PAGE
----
I'm happy, I'm thrilled and excited. I'm honored to be a part of that. I'm proud to represent our center here at PCF because I think some of the best centers across the country, actually I should refrain that it's across the globe now, are represented here in Carlsbad. And we bring a lot of flavor to the room, to the discussions that really only happens at a meeting like this. All the meetings we go to in the field are important, but the PCF really shines a very focused and bright light on the problem of prostate cancer and gets everyone to bring their best to this meeting and then from this meeting back to their respective centers with an energy that drives collaboration even beyond this weekend.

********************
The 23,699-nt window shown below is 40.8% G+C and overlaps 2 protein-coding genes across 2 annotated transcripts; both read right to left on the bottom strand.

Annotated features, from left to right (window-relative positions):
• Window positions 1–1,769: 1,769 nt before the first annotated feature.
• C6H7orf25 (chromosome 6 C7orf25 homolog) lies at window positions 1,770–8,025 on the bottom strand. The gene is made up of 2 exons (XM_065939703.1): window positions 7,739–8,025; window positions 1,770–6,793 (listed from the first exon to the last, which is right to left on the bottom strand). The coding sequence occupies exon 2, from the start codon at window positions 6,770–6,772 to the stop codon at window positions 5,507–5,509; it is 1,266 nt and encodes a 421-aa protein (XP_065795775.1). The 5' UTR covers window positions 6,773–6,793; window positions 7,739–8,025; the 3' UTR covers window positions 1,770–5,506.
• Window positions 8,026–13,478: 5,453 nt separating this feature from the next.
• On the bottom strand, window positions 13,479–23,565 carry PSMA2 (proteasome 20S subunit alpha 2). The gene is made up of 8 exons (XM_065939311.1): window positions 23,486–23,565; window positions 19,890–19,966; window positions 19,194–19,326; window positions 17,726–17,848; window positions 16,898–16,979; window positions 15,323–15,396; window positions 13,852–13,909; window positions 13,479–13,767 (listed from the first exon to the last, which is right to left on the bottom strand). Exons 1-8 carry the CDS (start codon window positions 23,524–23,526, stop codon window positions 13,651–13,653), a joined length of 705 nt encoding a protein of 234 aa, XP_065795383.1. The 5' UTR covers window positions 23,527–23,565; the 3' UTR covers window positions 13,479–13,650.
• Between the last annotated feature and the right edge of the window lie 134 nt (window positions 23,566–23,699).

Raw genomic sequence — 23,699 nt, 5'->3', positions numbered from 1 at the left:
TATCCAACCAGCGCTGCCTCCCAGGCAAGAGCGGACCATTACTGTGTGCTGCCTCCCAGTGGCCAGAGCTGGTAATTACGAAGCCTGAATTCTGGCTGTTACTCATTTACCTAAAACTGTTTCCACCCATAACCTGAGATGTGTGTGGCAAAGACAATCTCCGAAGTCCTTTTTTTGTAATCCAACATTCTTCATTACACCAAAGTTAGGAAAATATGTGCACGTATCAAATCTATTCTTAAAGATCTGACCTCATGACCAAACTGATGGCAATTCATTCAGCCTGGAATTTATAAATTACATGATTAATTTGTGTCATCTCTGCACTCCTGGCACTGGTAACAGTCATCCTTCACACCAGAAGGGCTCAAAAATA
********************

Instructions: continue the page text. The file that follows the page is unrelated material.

Alicia Morgans: I could not agree with you more. I love the idea of family. And the other thing that what you spoke about brought to mind is of the ultimate lab meeting where you are presenting data that you have not yet published, and that's what happening here at this annual retreat. And you can have people commenting on it who may have won a Nobel Prize or have won other national or international awards and have a deep and rich history in the field. But you may also have a junior person who's a Young Investigator who is also just interested in the same thing, each of them getting up to the microphone and adding something different-

Edwin Posadas: Yes.

Alicia Morgans:... than someone from the other side of the world may add something else entirely. So what an opportunity and an experience.